A new store has opened in a old church in Gustavsberg, Stockholm. It is named Oldschool Hantverk and focuses on Swedish small-scale craftsmanship and environmental considerations. This is a true gem in the archipelago outside of Stockholm. With a far-reaching perspective on materials and manufacturing techniques this store holds a number of classics together with an impressive collection of contemporary design.
The founder, Martina Danielsson, has a background from Carl Malmsten furniture design in Stockholm. We had a quick talk with her where she explained the store and the story behind the store.
What drives you to open this store?
It is more fun to have a clean conscience for all products leaving the store to be used by PEOPLE in their HOME - and that’s my breeding ground for this concept. I believe that a retailer should take responsibility for their products, but the reality isn’t quite there. We should ask ourselves questions like - What are the furniture made of? How are they used and by whom? How long will they last and eventually how should we handle the residue? Contrary to conventional furniture stores with an imported range you see all the amazing artisans over the country struggling to survive. I figured that maybe you could combine the different segments. Artisanal craftmanship is usually locally and sustainable of its nature, the quality is top notch and it has a story. How does your background from Malmsten shine through in your work today? When I think about Malmstens today I see four programs that combined, represent the sustainability reform that we undergo in today’s society. Conservation and Upholstery carefully preserves furniture already made. The cabinet makers and upholsterers stands for high quality and traditional craftsmanship, which is durable and source material efficient. Design has the opportunity to create something new based on the traditional knowledge and expertise available in their network. All together the cooperation brings a sort of pride and humbleness towards the end product. I couldn’t have obtained the quality awareness I have today without going to Malmstens so I am grateful to have taken part of their education. How do you select which products to sell? Our range consists of both new and vintage furniture which is quite unique for a furniture store. We usually look at production and material when selecting vendors and products. It should be made in Sweden, of high quality and have that little extra something. By being selective you will end up with an interesting line of products rather than a ”quantity"-kind of store. Your home slowly comes together by the things you find and collect through life and time. It is the mixture of stories that makes it perfect and that is precisely how I would like to build my shop.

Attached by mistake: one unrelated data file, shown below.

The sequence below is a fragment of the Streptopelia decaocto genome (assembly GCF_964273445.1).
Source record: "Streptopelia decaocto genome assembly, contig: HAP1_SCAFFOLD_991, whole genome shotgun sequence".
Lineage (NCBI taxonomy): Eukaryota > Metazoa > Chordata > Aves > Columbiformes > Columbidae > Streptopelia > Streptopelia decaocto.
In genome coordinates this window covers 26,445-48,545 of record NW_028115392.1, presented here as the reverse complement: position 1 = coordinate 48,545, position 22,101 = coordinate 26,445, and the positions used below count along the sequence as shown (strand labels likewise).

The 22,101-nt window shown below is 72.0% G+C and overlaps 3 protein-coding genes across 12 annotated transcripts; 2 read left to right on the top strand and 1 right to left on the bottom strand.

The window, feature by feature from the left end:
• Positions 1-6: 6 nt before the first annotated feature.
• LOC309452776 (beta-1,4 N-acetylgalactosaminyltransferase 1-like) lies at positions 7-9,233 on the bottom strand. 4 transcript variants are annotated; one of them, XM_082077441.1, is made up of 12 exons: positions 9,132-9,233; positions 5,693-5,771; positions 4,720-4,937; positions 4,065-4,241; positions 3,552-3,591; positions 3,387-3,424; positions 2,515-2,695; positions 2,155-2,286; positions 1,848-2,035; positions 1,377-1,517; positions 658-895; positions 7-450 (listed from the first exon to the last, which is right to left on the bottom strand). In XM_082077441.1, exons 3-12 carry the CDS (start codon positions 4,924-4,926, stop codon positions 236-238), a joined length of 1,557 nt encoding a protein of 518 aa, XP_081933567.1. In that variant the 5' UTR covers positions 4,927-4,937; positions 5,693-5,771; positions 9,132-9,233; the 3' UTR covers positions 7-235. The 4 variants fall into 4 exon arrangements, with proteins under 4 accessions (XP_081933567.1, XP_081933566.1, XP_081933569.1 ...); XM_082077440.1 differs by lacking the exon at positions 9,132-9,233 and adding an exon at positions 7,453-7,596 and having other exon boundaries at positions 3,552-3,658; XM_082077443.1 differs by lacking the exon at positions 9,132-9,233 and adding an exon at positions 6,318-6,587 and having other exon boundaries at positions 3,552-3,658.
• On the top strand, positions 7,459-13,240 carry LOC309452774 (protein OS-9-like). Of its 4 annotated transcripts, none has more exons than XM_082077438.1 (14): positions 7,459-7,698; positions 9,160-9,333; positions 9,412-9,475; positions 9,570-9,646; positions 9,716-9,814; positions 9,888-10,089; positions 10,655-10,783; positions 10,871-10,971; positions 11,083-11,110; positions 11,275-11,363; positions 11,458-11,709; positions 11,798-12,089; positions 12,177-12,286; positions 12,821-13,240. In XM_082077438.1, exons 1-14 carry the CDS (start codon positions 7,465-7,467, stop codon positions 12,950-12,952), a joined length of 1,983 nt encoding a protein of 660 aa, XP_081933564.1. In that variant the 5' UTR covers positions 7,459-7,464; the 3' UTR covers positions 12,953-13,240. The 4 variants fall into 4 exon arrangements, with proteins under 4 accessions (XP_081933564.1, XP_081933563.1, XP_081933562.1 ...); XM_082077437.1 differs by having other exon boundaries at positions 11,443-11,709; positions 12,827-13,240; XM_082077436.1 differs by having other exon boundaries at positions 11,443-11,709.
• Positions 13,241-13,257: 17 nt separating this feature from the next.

During the Stockholm Furniture and Light fair 2017 a new and very exiting store opened in Stockholm. It is called Austere@thisisalma and it is located in the lobby of the newly opened member office space This is Alma.
The store holds several design classics and also a part of our assortment which we are very proud of. The founder of This is Alma is Fredrik Carlström who also runs the concept store/showroom AUSTERE in Los Angeles where we also are featured.
If you are looking for great design the store is located at Nybrogatan 8 in Stockholm and if you are looking for any type of office in Stockholm, apply to This is Alma.